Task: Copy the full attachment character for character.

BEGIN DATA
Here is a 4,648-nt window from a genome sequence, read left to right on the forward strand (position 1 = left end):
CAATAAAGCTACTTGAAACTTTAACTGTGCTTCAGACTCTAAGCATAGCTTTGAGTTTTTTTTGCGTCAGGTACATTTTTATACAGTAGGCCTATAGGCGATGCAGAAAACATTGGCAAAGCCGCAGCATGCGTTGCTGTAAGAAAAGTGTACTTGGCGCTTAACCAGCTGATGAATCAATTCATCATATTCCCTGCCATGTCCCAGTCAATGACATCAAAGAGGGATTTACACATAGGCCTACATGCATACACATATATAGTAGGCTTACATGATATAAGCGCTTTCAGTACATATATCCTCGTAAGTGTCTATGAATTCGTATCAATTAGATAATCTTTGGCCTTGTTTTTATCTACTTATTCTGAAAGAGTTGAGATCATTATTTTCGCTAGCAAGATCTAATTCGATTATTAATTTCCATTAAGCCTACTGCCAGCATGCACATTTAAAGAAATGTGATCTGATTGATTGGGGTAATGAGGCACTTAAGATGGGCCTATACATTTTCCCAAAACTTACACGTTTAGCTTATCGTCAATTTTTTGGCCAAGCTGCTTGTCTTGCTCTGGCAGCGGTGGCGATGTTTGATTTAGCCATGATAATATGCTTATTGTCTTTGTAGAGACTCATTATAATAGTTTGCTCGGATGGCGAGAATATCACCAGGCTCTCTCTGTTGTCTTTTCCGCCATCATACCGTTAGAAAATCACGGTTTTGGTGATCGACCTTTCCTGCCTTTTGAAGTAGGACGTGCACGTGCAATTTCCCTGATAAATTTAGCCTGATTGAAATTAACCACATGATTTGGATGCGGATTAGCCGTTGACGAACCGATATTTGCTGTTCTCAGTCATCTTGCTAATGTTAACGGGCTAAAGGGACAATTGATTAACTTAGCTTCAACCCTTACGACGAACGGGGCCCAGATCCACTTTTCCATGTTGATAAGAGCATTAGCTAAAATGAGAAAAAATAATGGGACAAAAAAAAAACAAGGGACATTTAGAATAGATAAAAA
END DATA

Here is a 4,648-nt window from a genome sequence, read left to right on the forward strand (position 1 = left end):
CAATAAAGCTACTTGAAACTTTAACTGTGCTTCAGACTCTAAGCATAGCTTTGAGTTTTTTTTGCGTCAGGTACATTTTTATACAGTAGGCCTATAGGCGATGCAGAAAACATTGGCAAAGCCGCAGCATGCGTTGCTGTAAGAAAAGTGTACTTGGCGCTTAACCAGCTGATGAATCAATTCATCATATTCCCTGCCATGTCCCAGTCAATGACATCAAAGAGGGATTTACACATAGGCCTACATGCATACACATATATAGTAGGCTTACATGATATAAGCGCTTTCAGTACATATATCCTCGTAAGTGTCTATGAATTCGTATCAATTAGATAATCTTTGGCCTTGTTTTTATCTACTTATTCTGAAAGAGTTGAGATCATTATTTTCGCTAGCAAGATCTAATTCGATTATTAATTTCCATTAAGCCTACTGCCAGCATGCACATTTAAAGAAATGTGATCTGATTGATTGGGGTAATGAGGCACTTAAGATGGGCCTATACATTTTCCCAAAACTTACACGTTTAGCTTATCGTCAATTTTTTGGCCAAGCTGCTTGTCTTGCTCTGGCAGCGGTGGCGATGTTTGATTTAGCCATGATAATATGCTTATTGTCTTTGTAGAGACTCATTATAATAGTTTGCTCGGATGGCGAGAATATCACCAGGCTCTCTCTGTTGTCTTTTCCGCCATCATACCGTTAGAAAATCACGGTTTTGGTGATCGACCTTTCCTGCCTTTTGAAGTAGGACGTGCACGTGCAATTTCCCTGATAAATTTAGCCTGATTGAAATTAACCACATGATTTGGATGCGGATTAGCCGTTGACGAACCGATATTTGCTGTTCTCAGTCATCTTGCTAATGTTAACGGGCTAAAGGGACAATTGATTAACTTAGCTTCAACCCTTACGACGAACGGGGCCCAGATCCACTTTTCCATGTTGATAAGAGCATTAGCTAAAATGAGAAAAAATAATGGGACAAAAAAAAAACAAGGGACATTTAGAATAGATAAAAA